If you go to a specialist retailer, with trained people, who have been around for a while, they will get you these answers.

    Tia
     
  13. Jim McClain

    Jim McClain Owner/Founder Administrator

    Well, because I don't work for Shaw. ;) I work for you and all other TFP members and visitors. :D
     
  14. FlooringGirl

    FlooringGirl Senior Member

    And, we appreciate it! :)

    Tia
     
  15. Bertz3

    Bertz3 Member

    Thx to All

    My experience has been frustrating thus far. I have gotten estimates from 3 small, long-established companies and one big box store. All came out to measure and there is a 53-yard discrepancy among the measurements. That seems like a lot to me, especially when I am purchasing somewhere between 250 and 303 yards of carpet (and at a dear price--just under $40/sq yd installed). I asked for nylon at one store and was pressured to purchase polyester--probably because that was more profit for them. Anyway, I am particular about what I want. I have dogs so can't have loop carpeting. I am satisfied with my selection for the main house and am trying to finalize the family room. I would love to have a high-quality frieze, but will settle for a multicolor textured nylon carpet. There are not too many choices left in 15-ft wide carpet which will provide the best scenario for the seams. Seams may not be a big deal, but in my opinion, the fewer seams the better.

    Thanks for the search and your expert help!!!
     
  16. Jim McClain

    Jim McClain Owner/Founder Administrator

    A 53sy difference is a lot, but you have given us precious little information. No diagram, no room sizes, no product selected information.

    Although too many seams is not a good thing, having a seam or two more than expected is not always a bad thing. It depends on the direction and layout of the material. It's possible to have the fewest seams and be the wrong direction or layout. Or have the material laid in the right direction, with an optimal layout regarding traffic and aesthetics that requires a seam or two more. If done correctly, seams won't be noticeable and will be at least as strong as the rest of the carpet.

    When discussing your desires with the dealer, always tell them what you want. If you have to remind them you want nylon instead of poly, then do so. Of course a retailer will want to sell you something that will provide them with the highest return on their investment. But a good retailer wants a satisfied customer. Sometimes that means suggesting products that you hadn't considered.

    I had a lot of customers that came in knowing what they wanted. But that was not always what they needed. I even had some who had bad experiences with poorly installed materials before and felt the best way to avoid that was to get wider materials or something that might hide one problem or another. I was usually able to assure them, the best way to avoid those problems was to have the job done right. Sometimes the right way costs more.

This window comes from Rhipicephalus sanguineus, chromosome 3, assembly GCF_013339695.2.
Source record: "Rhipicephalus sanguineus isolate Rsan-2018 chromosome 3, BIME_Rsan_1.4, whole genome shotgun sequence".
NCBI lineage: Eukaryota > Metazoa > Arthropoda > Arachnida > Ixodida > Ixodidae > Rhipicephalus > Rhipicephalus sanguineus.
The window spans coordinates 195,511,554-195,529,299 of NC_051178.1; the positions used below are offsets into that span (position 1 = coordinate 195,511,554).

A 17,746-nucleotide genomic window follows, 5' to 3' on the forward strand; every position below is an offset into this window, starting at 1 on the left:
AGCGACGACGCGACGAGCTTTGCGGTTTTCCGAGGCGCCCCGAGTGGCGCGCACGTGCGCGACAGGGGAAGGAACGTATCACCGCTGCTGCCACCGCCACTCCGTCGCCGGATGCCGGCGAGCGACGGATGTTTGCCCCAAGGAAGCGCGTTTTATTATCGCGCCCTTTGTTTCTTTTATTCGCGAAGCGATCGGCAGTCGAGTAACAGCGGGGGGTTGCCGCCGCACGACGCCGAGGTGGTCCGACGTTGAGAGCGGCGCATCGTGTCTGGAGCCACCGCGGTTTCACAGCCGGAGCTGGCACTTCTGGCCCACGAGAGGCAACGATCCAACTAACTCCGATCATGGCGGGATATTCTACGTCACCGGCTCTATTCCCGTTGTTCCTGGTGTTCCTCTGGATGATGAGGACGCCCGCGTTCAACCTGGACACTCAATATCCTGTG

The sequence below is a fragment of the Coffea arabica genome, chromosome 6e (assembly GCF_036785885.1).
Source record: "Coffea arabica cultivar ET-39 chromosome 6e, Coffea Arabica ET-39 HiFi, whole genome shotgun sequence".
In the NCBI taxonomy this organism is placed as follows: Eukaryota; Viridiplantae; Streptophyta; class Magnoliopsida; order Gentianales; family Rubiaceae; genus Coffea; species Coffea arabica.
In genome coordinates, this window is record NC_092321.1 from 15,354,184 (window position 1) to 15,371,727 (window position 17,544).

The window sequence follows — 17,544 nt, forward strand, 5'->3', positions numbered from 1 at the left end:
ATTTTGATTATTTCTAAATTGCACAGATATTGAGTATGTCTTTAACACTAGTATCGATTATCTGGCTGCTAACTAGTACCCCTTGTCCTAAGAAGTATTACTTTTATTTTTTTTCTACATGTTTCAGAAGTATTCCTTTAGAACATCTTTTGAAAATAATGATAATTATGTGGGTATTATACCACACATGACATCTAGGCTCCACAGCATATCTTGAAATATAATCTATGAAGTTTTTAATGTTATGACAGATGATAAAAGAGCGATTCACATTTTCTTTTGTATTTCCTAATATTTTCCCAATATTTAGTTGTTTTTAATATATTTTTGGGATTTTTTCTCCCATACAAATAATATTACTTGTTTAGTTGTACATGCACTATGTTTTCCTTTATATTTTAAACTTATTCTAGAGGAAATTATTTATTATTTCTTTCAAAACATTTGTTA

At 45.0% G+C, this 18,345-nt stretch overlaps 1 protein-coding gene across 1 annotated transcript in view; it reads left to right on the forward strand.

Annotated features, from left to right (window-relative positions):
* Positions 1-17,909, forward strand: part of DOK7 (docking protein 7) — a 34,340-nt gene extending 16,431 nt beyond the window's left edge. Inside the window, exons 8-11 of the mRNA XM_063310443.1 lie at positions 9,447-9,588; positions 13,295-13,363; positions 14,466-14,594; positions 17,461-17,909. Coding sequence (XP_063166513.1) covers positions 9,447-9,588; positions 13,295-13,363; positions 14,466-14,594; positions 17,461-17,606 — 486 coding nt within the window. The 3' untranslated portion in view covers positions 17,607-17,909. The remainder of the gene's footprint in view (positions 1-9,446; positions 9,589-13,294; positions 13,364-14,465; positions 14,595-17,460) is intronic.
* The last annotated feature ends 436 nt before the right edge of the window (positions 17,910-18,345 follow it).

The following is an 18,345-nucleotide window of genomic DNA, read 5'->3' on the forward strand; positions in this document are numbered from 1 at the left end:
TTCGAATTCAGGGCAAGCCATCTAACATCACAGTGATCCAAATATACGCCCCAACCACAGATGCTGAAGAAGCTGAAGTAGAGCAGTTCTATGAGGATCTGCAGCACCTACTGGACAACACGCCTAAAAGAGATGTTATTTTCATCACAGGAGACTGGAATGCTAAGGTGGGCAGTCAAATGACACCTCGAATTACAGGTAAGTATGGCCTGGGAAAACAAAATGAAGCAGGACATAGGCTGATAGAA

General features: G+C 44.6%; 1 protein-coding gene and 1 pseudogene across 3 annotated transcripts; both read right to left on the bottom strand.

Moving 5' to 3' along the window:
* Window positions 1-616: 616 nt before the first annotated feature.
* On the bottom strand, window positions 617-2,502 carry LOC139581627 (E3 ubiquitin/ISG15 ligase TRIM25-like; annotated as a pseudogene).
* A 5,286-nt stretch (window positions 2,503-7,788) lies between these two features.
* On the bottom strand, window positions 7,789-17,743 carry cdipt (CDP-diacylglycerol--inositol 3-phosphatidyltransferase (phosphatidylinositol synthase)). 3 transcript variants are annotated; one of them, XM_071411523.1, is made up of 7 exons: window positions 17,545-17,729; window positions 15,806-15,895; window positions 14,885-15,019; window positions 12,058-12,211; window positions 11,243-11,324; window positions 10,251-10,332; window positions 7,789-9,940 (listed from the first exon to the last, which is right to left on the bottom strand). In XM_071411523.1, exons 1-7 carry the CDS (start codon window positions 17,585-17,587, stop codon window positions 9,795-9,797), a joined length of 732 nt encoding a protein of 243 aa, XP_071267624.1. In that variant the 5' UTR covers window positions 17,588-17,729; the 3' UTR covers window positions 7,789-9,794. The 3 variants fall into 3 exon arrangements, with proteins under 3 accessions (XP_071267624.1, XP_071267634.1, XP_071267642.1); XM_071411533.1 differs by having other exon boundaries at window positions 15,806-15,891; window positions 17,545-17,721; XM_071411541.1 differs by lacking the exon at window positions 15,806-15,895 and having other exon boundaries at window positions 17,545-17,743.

Fifteen-foot goods may not be the answer to your issues. If you are planning to have the carpet installed by an inexperienced and unqualified installer or are going to skip all maintenance recommendations by the manufacturer, then perhaps 15' goods will help alleviate some issues, but certainly not all. My suggestion is to ask the installer for references (and check them out) and take good care of the carpet you choose.

    Jim
     
  17. FlooringGirl

    FlooringGirl Senior Member

    I wish you'd give us a diagram of your space so we can lay it out for you and tell how much you really need. I'm pretty good at this. Consider myself to be a layout expert, truth be told..

    Completely agree with Jim, you need to make sure you secure a quality installation, as that is the majority of success on a carpet. We can lay a low-end (rentals) and with good pad and installation, it will do well. The nicer pieces, it's all in the way it's laid and seamed. Shoot, I've been selling lots of patterns, much to the chagrin of my installers, but they put them together very nicely. Frieze? Thinking I could even seam that and make it look okay. Having seen it done thousands of times. Stretching properly is your main issue.

    Tia
     
  18. Ben

    Ben Pro Member

    15' goods are for manufactured homes because they are 15' wide. You will not see seams if carpet is properly installed. You will never know they are there. There is no reason to limit yourself to 15' options. I'm willing to bet that you're going to generate a lot of waste with 15' goods.
     
  19. R.K

    R.K Pro Member

    Perhaps...But "she" still makes the decision on carpet. Overwhelmingly so..

    Shaw just knows their customer. (they all do)
     
  20. Bertz3

    Bertz3 Member

    I will provide a diagram. Thanks again for your comments. R.K. -- lol -- I guess you are right!